Akagera National Park
Akagera national park found in eastern Rwanda is a 2500 sq km of mainly Savannah land. The park is named after Kagera River that flows along Rwanda’s eastern boundary. The river feeds into Lake Ihema and other smaller lakes in and around the park.
The park protects an African Savannah landscape of acacia and bush, with patches of open grassland and a dozen swampy lakes. It has exceptional levels of biodiversity and forms a large protected wetland. Akagera national park is the only Savannah national park in Rwanda and the only place to sight most of the large mammals while on safari. Whereas there are forest elephants in the other parks, it is very difficult to sight them. Explore the park in the comfort of your safari vehicle while on a game drive.
Akagera National Park is a protected area in eastern Rwanda covering 1,122 km2 (433 sq mi) along the international border with Tanzania. It was founded in 1934 and includes savannah, montane and swamp habitats. The park is named for the Kagera River which flows along its eastern boundary feeding into Lake Ihema and several smaller lakes. The complex system of lakes and linking papyrus swamps makes up over a third of the park, which is the largest protected wetland in Eastern-Central Africa.
History of Akagera National Park
Akagera National Park was founded in 1934 by the Belgian government, which at the time occupied Rwanda. The park was 2,500 km2 (970 sq mi) large and was known for its biodiversity.
Akagera used to have a large population of African wild dogs. At one point, it was known as the 'Parc aux Lycaons' and wild dogs were so abundant, that the Belgian government considered it a pest. However, a disease epidemic diminished the population and the last wild dogs were seen in 1984.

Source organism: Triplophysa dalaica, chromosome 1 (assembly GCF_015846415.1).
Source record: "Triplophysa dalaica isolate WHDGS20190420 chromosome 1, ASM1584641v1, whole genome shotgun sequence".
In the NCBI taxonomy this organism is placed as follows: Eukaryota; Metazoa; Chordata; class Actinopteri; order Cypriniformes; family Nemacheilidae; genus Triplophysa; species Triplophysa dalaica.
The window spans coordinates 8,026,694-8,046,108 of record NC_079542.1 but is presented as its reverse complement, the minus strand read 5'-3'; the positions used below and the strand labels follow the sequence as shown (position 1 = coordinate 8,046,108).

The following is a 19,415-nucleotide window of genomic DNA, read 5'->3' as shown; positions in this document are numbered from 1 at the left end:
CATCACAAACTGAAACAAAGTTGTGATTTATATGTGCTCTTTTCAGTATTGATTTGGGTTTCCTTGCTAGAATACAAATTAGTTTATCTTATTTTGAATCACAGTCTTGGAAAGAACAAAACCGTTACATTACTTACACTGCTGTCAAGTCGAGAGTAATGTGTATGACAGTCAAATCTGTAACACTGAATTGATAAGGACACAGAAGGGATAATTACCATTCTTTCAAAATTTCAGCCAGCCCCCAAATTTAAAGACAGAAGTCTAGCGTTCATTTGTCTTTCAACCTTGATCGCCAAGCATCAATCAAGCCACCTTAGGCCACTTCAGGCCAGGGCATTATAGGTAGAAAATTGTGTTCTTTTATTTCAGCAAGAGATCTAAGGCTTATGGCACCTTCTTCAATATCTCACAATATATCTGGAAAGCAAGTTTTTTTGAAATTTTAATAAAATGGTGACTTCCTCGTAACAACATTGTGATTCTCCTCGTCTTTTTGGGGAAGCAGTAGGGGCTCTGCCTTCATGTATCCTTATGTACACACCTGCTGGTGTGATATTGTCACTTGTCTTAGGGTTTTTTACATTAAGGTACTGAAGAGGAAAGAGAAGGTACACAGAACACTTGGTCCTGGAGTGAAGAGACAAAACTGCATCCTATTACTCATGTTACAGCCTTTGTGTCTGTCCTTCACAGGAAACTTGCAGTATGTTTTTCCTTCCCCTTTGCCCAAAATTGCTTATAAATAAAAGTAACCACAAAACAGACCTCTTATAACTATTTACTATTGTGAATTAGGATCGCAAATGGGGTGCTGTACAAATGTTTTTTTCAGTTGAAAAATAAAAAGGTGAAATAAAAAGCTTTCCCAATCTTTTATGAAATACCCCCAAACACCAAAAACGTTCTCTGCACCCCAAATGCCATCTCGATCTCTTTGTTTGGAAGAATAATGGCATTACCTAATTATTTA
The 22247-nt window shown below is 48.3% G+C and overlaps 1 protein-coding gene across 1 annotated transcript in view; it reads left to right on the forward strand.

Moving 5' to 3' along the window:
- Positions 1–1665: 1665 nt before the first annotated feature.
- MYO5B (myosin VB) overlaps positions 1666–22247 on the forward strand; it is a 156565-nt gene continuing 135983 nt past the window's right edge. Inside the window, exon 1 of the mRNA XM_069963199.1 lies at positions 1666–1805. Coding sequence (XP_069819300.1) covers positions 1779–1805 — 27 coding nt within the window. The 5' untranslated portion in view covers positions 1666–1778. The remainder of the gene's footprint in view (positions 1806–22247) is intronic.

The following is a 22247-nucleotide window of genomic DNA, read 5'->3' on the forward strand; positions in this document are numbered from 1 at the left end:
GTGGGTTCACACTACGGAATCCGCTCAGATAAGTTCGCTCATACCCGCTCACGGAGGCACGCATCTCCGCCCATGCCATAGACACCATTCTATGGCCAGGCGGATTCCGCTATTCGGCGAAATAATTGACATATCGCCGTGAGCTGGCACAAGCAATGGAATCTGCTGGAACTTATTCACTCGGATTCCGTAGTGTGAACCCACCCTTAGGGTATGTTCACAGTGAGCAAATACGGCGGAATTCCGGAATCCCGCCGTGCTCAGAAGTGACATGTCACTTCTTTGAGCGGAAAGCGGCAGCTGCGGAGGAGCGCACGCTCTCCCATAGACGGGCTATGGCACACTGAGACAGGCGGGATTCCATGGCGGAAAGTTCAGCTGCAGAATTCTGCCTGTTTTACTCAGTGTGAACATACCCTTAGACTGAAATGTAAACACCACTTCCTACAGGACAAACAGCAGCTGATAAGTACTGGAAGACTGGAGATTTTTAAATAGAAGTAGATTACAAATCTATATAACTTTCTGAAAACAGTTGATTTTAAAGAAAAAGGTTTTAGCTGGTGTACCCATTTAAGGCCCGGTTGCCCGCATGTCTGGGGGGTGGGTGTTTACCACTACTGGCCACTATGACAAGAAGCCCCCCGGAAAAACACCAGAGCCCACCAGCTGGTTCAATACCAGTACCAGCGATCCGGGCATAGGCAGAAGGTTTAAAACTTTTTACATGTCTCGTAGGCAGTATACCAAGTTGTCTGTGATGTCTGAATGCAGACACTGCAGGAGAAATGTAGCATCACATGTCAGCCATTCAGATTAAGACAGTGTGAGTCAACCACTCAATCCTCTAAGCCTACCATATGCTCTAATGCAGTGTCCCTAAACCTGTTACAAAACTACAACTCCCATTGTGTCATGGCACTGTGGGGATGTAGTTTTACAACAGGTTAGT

In 1957, black rhinos were introduced from Tanzania. In the 1970s, more than 50 black rhinos lived in the savannah-habitat of the park. Due to widespread poaching, the population declined over the following decades, and the last confirmed sighting was in 2007. In 1986, Masai giraffes were introduced from Kenya. Their population has grown to over 80 individuals in recent years. Around 1990, Akagera was known to have a population of 250 to 300 lions. In the years following the Rwandan Civil War, the entire population was killed by farmers who returned to Rwanda after the War and settled in the park.
In 2009 the Rwanda Development Board (RDB) and the African Parks Network entered into a 20-year renewable agreement for the joint management of Akagera. The Akagera Management Company was formed in 2010 as the joint management body for Akagera National Park. Over the next 5 years a $10 million expenditure was carried out in the national park area, with financial help from the Howard Buffett Foundation. The aim was to increase the security of the national park and to reintroduce locally extinct species. Security measures that were taken include: the construction of a western boundary fence which measures 120.0 kilometres (74.6 miles), deploying an air surveillance helicopter, training of an expert rhino tracking and protection team and a canine anti-poaching unit.